If you are still at the very beginning, it is difficult to get financing. We initially received a small sum from the Hasso Plattner Institute and did the rest from our own resources together with friends and our families. After the first large pilot projects, we were fortunate to be able to conclude a financing round with Senovo Capital. The amount was mirrored by the Investitionsbank Brandenburg.

As a layman one imagines that turbo machines that run day in and day out often have faults. How did operators like Vattenfall deal with this before your solution was found?

It is already the case that operators of turbomachinery make their own vibration diagnoses. But our solution goes even deeper. In addition, we can relieve the monitoring teams in companies like Vattenfall. We reduce the manual effort and achieve a level of detail that would otherwise not be possible due to the volume of data.

How did you approach customers like Vattenfall?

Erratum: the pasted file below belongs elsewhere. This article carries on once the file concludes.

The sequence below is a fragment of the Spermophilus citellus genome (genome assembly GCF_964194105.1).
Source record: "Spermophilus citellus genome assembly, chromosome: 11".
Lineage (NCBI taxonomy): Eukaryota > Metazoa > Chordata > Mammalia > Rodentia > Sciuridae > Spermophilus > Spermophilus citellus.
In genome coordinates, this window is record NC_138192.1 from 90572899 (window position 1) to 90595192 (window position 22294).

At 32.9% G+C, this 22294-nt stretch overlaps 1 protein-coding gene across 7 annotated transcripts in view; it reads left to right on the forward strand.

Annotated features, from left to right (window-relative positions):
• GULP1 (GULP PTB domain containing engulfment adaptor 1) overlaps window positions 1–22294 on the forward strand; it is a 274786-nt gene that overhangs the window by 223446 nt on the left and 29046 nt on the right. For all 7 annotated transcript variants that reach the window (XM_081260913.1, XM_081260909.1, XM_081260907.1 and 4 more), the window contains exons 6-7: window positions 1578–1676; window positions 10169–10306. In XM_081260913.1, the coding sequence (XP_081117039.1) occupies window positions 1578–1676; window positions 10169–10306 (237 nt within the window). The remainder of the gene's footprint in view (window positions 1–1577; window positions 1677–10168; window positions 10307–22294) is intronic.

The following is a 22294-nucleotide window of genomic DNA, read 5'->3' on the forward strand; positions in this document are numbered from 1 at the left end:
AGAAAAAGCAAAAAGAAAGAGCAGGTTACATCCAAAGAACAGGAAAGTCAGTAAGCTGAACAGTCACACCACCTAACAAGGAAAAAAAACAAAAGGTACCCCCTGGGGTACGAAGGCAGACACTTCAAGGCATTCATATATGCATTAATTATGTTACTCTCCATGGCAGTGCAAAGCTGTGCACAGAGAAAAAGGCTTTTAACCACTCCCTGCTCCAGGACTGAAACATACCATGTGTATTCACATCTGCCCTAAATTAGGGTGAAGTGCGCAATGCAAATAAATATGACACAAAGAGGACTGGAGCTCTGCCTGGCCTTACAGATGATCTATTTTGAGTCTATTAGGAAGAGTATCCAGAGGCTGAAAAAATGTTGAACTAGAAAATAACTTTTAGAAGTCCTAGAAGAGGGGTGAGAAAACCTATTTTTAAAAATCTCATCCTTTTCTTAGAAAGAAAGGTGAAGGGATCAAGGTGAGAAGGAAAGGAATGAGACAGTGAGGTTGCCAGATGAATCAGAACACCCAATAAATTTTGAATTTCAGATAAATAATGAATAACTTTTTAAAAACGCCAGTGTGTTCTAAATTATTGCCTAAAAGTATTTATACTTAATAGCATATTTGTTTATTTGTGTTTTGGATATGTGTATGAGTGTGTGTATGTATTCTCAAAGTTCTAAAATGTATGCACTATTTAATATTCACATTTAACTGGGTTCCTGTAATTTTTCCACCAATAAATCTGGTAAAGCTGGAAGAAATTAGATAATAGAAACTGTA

Our contact persons are typically those responsible for maintenance. Initially, we were able to fall back on existing contacts. Basically, it’s not only companies that do business with each other, but above all people with people. In the meantime, however, we also reach our customers through marketing measures.

And how did your pilot project look?

For Vattenfall, we implemented our solution as a prototype. We are monitoring a natural gas compressor at the combined heat and power plant in Berlin Mitte. The pilot phase is almost complete and we are already in talks to extend this service to other locations.

That sounds great! What was decisive for the success of this project?